UK economy rebounds, but BoE walks tightrope on interest rates

UK economy: BoE may hike key interest rate
The Bank of England is grappling with the dilemma of supporting growth of the UK economy while keeping inflation in check through its interest rate policy.

The UK economy has shown clear signs of recovery in the early months of 2024, emerging from a technical recession with robust growth figures. In the first quarter, the GDP surged by 0.6%, marking the fastest growth in over two years according to the Office for National Statistics. This rebound was broad-based, with notable expansions in the services sector and improvements in manufacturing and retail sales. Despite a challenging construction sector, overall economic activities have instilled confidence among policymakers and economists that the UK is on a path to sustained recovery.

Despite overall strong economic performance, the construction sector continues to struggle under the weight of high borrowing costs. This sector’s sluggishness is a concern because it is a significant employer and a vital part of the economy that stimulates demand in numerous related industries. If construction continues to lag, it could potentially drag down other sectors and offset the gains seen in consumer-facing services and manufacturing.

READUS-China tech rivalry: Can America maintain its lead in AI

UK economy – growth prospects

Chancellor Jeremy Hunt and Prime Minister Rishi Sunak have expressed optimism about the economic rebound, emphasising improvements in wages, falling energy prices, and beneficial tax cuts. This growth spurt is particularly significant as the government prepares for a general election later this year, with economic stability playing a crucial role in political campaigns.

UK economy: GDP growth rate

policy circle image

Alongside the economic metrics, consumer sentiment has shown signs of improvement, buoyed by higher wages and the perception of a recovering economy. This is critical as consumer spending drives a significant portion of the GDP. However, there is a nuanced picture across different regions and demographics, with some households still feeling the pinch of previous economic hardships, which could temper the overall positive sentiment.

BoE’s interest rate dilemma

Despite the positive economic indicators, the Bank of England faces a challenging decision regarding interest rates. Currently, at 5.25%, the rates are at their highest in over a decade, primarily aimed at curbing inflation. While there was initial speculation about potential rate cuts to support economic growth and alleviate borrowing costs, particularly for homeowners facing refinancing challenges, the Bank’s monetary policy committee (MPC) appears cautious.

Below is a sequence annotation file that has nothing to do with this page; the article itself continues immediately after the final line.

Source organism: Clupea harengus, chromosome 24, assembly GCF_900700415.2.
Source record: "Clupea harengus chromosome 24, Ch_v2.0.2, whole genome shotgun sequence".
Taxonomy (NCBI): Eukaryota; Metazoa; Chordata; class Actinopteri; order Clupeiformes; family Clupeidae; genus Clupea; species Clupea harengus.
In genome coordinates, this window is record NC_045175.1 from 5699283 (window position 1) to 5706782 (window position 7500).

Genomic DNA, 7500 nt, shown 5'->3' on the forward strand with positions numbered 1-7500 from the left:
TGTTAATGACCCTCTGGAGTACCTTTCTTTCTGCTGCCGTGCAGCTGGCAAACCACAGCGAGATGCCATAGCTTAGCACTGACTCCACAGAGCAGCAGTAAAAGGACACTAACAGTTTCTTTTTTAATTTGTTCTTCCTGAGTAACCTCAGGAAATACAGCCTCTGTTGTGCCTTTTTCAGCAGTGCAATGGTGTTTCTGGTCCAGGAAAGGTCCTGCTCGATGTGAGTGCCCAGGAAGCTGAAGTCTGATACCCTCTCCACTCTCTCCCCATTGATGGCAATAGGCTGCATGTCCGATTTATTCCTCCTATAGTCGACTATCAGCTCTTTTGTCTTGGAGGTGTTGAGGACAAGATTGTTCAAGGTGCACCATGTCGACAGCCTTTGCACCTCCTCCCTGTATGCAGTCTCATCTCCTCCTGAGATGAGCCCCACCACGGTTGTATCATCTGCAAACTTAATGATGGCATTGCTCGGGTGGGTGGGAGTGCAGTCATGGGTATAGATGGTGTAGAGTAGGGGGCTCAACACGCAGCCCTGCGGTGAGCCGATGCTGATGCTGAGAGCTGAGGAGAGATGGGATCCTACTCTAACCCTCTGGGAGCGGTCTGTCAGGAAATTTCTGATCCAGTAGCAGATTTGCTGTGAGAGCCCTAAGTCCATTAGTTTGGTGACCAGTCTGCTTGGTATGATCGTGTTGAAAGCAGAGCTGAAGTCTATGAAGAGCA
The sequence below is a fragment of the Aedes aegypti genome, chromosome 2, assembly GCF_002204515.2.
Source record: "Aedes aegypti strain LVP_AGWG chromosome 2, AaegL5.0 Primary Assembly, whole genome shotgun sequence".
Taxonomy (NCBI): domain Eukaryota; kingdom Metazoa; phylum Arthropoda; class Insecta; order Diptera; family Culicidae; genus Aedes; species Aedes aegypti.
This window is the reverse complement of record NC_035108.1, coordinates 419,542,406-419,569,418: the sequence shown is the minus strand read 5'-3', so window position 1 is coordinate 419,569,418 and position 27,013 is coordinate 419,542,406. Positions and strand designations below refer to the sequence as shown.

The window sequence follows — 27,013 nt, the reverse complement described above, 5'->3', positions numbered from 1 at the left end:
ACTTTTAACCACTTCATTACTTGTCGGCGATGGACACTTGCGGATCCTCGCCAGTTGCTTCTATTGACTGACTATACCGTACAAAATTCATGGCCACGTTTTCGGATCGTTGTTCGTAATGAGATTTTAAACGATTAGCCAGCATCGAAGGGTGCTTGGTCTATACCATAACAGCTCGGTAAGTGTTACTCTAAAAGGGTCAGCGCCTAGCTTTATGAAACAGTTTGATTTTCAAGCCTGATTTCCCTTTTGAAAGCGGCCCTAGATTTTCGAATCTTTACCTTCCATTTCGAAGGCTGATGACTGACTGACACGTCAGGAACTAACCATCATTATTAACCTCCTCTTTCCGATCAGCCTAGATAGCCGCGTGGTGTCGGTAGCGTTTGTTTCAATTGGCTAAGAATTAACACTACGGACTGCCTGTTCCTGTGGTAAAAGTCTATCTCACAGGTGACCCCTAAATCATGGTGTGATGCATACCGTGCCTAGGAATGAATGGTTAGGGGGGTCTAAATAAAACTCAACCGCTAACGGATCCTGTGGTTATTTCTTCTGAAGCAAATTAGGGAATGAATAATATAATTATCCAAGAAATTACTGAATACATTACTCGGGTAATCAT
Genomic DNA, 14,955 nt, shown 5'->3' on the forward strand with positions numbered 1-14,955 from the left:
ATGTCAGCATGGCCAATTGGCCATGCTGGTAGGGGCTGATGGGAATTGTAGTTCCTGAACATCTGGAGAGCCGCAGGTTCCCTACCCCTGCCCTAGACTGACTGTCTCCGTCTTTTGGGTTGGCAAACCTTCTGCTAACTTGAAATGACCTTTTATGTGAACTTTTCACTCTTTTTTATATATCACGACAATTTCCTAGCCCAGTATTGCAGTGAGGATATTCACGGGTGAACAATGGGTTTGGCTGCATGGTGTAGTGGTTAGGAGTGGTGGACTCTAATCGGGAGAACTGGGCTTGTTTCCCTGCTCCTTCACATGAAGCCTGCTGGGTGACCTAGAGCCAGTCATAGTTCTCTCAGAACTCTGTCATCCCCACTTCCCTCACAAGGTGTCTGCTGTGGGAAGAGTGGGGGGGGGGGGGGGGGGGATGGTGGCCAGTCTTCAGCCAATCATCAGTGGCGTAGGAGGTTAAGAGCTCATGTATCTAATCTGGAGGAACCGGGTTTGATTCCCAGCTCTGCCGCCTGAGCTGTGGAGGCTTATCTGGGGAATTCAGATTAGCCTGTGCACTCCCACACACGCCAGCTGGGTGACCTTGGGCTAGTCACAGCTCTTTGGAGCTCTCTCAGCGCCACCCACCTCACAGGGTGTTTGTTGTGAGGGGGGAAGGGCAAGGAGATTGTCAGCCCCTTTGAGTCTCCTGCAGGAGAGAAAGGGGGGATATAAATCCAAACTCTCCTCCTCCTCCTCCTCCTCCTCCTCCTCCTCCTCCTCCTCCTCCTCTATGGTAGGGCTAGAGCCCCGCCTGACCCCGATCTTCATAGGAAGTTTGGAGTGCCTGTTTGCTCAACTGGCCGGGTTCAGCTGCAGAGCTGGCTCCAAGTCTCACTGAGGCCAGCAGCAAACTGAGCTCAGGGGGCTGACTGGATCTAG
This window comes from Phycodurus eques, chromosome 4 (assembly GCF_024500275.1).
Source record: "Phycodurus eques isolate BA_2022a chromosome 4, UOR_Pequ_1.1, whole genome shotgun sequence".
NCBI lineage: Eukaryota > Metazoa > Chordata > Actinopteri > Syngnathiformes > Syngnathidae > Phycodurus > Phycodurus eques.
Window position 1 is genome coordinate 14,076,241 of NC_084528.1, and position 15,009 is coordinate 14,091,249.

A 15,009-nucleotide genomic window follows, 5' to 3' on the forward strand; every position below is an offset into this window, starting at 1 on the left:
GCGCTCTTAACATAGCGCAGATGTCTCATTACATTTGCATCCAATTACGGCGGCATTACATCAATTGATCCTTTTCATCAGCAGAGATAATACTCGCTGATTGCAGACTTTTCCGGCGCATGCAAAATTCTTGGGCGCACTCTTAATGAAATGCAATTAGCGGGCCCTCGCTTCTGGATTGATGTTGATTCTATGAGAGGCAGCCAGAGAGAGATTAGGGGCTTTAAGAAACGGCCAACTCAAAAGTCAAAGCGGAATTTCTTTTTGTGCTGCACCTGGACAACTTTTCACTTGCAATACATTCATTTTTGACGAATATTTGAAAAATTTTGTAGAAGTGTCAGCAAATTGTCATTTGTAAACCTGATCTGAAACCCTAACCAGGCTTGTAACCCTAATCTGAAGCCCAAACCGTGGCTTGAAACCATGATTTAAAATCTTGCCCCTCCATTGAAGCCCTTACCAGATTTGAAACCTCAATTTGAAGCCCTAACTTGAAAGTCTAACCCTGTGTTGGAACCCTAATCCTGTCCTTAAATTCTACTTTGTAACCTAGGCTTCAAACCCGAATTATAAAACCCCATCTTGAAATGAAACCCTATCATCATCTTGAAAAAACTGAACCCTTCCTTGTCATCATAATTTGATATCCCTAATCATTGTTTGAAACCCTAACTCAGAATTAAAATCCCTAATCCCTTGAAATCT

Recent strong growth figures suggest that the economy might be more resilient to high borrowing costs than previously thought. This resilience could delay rate cuts, as reducing rates too soon might reignite inflationary pressures. The Bank’s chief economist, Huw Pill, has emphasised the importance of ensuring that inflation stabilises at the target rate sustainably before considering rate adjustments.

UK economy: Annualised inflation rate

policy circle image

United Kingdom – BoE bank Rate

policy circle image

The UK’s economic performance must also be viewed in a global context. While the UK is showing signs of robust growth, it is competing in an international arena where other G7 countries, notably the US and parts of the Eurozone, are also making significant strides. The global economic environment, including trade relationships and external market forces, will influence the UK’s economic trajectory and, consequently, the decisions made by the Bank of England regarding interest rates.

While the pressure mounts for rate cuts to relieve mortgage payers and stimulate further economic growth, the risks associated with such moves cannot be understated. Premature rate cuts could lead to a rapid increase in inflation, erasing the hard-won gains achieved in stabilising prices. The delicate act of timing the rate cuts, therefore, remains a significant challenge for the Bank of England, which must balance short-term relief with long-term economic stability.

Economic forecasts and rate decisions

Forecasts by various economic institutes present a mixed picture. The National Institute of Economic and Social Research predicts continued growth in the current quarter, while the OECD has a more conservative outlook, downgrading its growth forecast for the UK. This uncertainty in growth projections adds to the complexity of the Bank of England’s rate decision.

Financial markets and some policymakers are advocating a rate cut by late summer, potentially in August. However, the actual decision will likely hinge on upcoming economic data, including wage growth and core inflation figures. These indicators will provide insights into whether the economy can maintain its growth trajectory without stoking inflation, a crucial balance for the MPC to strike in its upcoming meetings.

The Bank of England needs to balance fostering economic growth and controlling inflation. While the temptation to cut rates to support economic activity is strong, especially in an election year, the risks associated with prematurely easing monetary policy could outweigh the immediate economic benefits. As such, the MPC’s decisions in the coming months will be pivotal in shaping the UK’s economic trajectory amid recovering growth and the overarching goal of long-term financial stability.